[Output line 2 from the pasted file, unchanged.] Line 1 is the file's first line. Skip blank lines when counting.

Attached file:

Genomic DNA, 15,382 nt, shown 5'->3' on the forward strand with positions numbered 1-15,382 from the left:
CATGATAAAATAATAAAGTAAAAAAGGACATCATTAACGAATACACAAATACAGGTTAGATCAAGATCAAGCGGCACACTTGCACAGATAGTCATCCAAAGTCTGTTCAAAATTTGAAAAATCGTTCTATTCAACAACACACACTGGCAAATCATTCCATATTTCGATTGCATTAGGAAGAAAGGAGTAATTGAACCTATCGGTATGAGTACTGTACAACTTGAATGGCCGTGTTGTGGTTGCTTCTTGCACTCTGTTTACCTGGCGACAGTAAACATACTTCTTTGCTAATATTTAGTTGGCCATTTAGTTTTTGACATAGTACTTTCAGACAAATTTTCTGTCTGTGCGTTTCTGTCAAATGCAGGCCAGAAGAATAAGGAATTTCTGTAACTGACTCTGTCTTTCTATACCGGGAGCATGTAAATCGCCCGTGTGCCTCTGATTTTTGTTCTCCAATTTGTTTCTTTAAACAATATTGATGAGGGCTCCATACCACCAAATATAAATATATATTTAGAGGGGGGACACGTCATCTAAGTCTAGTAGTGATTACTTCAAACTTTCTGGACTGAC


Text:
CATGATAAAATAATAAAGTAAAAAAGGACATCATTAACGAATACACAAATACAGGTTAGATCAAGATCAAGCGGCACACTTGCACAGATAGTCATCCAAAGTCTGTTCAAAATTTGAAAAATCGTTCTATTCAACAACACACACTGGCAAATCATTCCATATTTCGATTGCATTAGGAAGAAAGGAGTAATTGAACCTATCGGTATGAGTACTGTACAACTTGAATGGCCGTGTTGTGGTTGCTTCTTGCACTCTGTTTACCTGGCGACAGTAAACATACTTCTTTGCTAATATTTAGTTGGCCATTTAGTTTTTGACATAGTACTTTCAGACAAATTTTCTGTCTGTGCGTTTCTGTCAAATGCAGGCCAGAAGAATAAGGAATTTCTGTAACTGACTCTGTCTTTCTATACCGGGAGCATGTAAATCGCCCGTGTGCCTCTGATTTTTGTTCTCCAATTTGTTTCTTTAAACAATATTGATGAGGGCTCCATACCACCAAATATAAATATATATTTAGAGGGGGGACACGTCATCTAAGTCTAGTAGTGATTACTTCAAACTTTCTGGACTGAC